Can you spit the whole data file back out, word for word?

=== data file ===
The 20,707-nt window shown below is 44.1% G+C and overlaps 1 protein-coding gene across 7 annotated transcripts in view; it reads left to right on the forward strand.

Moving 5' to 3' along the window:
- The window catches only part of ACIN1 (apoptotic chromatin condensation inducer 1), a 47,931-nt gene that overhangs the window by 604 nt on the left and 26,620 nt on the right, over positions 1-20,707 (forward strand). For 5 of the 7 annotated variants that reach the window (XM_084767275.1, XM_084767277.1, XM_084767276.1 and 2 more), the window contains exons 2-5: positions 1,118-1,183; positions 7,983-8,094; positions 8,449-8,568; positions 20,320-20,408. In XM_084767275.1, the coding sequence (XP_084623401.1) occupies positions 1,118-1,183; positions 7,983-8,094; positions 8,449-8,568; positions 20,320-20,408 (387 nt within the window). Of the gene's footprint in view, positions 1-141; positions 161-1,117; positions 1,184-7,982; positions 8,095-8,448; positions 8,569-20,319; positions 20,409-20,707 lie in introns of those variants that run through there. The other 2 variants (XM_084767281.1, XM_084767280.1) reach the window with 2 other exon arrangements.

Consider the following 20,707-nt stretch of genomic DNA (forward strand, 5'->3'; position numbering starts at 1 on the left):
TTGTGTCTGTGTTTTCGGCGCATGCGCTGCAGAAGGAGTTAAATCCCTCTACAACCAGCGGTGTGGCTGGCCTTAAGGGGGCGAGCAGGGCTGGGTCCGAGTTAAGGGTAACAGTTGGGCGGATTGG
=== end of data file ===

The 20,707-nt window shown below is 44.1% G+C and overlaps 1 protein-coding gene across 7 annotated transcripts in view; it reads left to right on the forward strand.

Moving 5' to 3' along the window:
- The window catches only part of ACIN1 (apoptotic chromatin condensation inducer 1), a 47,931-nt gene that overhangs the window by 604 nt on the left and 26,620 nt on the right, over positions 1-20,707 (forward strand). For 5 of the 7 annotated variants that reach the window (XM_084767275.1, XM_084767277.1, XM_084767276.1 and 2 more), the window contains exons 2-5: positions 1,118-1,183; positions 7,983-8,094; positions 8,449-8,568; positions 20,320-20,408. In XM_084767275.1, the coding sequence (XP_084623401.1) occupies positions 1,118-1,183; positions 7,983-8,094; positions 8,449-8,568; positions 20,320-20,408 (387 nt within the window). Of the gene's footprint in view, positions 1-141; positions 161-1,117; positions 1,184-7,982; positions 8,095-8,448; positions 8,569-20,319; positions 20,409-20,707 lie in introns of those variants that run through there. The other 2 variants (XM_084767281.1, XM_084767280.1) reach the window with 2 other exon arrangements.

Consider the following 20,707-nt stretch of genomic DNA (forward strand, 5'->3'; position numbering starts at 1 on the left):
TTGTGTCTGTGTTTTCGGCGCATGCGCTGCAGAAGGAGTTAAATCCCTCTACAACCAGCGGTGTGGCTGGCCTTAAGGGGGCGAGCAGGGCTGGGTCCGAGTTAAGGGTAACAGTTGGGCGGATTGG